A new species of Holochilus (Rodentia: Sigmodontinae) from the middle Pleistocene of Bolivia and its phylogenetic significance. Steppan, S.J. 1996. Journal of Vertebrate Paleontology. 16(3):522-530.
A series of mandibles and maxillae from the Ensenadan (middle Pleistocene) sediments of the Tarija Basin of Bolivia are assigned to Holochilus primigenus, n. sp.. This marsh-rat of the subfamily Sigmodontinae (="South American cricetid") is one of very few extinct muroids known from South America. A cladistic analysis indicates that the new species is the sister-taxon to living species of Holochilus and possesses a morphology transitional between extant Holochilus and their closest living relative, Lundomys. The molar occlusal morphology of H. primigenus is virtually indistinguishable from extant Lundomys, but synapomorphic characters of the mandible and palate unite it with Holochilus. Holochilus primigenus is a potential ancestor to its living congeners since it possesses no known autapomorphies The explicit hypothesis of phylogenetic placement for this new species combined with its presumed geologic age of 0.7-1.0 mya may provide a calibration point to develop divergence age estimates for the highly diverse sigmodontines.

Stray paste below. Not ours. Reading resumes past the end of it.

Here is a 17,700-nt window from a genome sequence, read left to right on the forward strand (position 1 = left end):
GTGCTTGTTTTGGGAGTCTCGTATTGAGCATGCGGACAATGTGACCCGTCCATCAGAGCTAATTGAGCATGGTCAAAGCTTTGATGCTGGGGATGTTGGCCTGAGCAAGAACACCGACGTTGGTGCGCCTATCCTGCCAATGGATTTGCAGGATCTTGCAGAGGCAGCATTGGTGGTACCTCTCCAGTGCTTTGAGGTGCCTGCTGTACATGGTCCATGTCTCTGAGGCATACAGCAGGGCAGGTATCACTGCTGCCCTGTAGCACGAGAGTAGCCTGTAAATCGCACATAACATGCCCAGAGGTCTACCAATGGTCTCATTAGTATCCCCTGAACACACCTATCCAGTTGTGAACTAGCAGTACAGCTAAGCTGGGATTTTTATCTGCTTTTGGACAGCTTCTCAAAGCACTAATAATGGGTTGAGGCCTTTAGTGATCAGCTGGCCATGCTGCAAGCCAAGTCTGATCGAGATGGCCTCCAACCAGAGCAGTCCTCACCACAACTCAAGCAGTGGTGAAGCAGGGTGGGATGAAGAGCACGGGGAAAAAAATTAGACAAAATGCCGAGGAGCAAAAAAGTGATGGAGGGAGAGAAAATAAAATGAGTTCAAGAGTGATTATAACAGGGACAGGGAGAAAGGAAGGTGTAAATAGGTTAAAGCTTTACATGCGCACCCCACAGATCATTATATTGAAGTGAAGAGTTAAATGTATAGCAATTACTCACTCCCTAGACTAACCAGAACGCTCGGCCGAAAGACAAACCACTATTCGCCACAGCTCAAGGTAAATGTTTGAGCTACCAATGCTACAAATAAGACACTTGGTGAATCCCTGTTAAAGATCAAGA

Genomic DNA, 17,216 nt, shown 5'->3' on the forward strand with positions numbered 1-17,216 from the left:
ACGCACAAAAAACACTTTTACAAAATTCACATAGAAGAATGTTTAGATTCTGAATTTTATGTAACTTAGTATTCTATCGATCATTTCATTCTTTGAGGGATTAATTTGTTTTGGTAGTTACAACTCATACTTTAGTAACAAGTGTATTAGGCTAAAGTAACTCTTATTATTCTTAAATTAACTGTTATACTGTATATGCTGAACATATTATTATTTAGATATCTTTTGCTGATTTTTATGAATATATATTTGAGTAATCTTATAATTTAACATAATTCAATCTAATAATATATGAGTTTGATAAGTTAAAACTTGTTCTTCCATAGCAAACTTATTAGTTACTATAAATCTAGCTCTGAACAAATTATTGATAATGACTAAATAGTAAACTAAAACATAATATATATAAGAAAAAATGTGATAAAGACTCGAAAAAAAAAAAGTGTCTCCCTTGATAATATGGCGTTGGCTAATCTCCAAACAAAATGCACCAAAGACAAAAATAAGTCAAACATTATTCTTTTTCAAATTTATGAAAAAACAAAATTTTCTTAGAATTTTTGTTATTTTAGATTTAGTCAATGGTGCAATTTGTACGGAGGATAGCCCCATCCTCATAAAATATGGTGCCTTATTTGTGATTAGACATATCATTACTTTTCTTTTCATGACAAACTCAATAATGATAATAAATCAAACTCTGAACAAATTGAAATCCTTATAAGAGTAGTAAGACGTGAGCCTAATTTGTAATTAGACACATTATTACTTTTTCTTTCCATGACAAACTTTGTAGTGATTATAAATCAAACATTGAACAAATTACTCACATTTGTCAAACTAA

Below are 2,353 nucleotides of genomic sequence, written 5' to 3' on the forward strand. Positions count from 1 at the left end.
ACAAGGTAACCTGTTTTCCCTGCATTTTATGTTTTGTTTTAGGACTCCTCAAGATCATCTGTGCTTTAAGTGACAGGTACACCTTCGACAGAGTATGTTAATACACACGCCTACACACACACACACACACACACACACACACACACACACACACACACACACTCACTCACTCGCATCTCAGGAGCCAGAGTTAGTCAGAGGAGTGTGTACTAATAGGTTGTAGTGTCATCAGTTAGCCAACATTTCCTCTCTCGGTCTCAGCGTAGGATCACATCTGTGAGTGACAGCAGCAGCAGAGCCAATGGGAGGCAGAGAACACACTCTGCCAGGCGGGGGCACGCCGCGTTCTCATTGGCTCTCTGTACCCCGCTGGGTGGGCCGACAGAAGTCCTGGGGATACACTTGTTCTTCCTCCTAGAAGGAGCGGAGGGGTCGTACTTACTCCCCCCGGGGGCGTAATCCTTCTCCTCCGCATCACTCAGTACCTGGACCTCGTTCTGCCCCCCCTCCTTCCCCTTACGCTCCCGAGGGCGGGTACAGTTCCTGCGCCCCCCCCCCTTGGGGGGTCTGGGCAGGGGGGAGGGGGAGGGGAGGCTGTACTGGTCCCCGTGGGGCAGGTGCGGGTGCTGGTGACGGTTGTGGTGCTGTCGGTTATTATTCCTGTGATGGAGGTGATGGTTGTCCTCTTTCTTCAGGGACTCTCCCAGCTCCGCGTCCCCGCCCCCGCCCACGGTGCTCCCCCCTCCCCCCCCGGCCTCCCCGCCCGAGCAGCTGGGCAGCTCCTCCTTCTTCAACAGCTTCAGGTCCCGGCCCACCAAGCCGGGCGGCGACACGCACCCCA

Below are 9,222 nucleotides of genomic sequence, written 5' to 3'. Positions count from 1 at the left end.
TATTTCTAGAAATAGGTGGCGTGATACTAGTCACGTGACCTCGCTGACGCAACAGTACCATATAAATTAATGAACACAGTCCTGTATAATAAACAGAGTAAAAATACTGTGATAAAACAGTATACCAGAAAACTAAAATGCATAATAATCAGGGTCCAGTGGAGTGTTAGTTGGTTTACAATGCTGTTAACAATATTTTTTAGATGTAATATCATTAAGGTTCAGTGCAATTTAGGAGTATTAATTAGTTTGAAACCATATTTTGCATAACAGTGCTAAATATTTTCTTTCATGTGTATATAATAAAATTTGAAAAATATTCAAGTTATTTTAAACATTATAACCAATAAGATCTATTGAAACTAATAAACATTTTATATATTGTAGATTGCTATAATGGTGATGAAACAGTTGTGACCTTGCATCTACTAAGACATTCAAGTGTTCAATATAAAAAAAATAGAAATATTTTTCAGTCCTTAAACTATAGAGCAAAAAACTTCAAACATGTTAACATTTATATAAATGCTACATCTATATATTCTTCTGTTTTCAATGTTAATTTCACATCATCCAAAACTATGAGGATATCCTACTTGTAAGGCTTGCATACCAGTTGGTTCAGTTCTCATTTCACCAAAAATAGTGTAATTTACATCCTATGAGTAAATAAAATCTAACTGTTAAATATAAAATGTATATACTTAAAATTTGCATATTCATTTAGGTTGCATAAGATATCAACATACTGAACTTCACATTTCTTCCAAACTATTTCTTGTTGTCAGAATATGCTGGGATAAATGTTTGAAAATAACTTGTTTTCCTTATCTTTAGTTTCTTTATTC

Figure 1. Molars of Holochilus primigenus, Lundomys, and Holochilus brasiliensis.
Figure 3. Most parsimonious tree wherein the oryzomyines are monophyletic.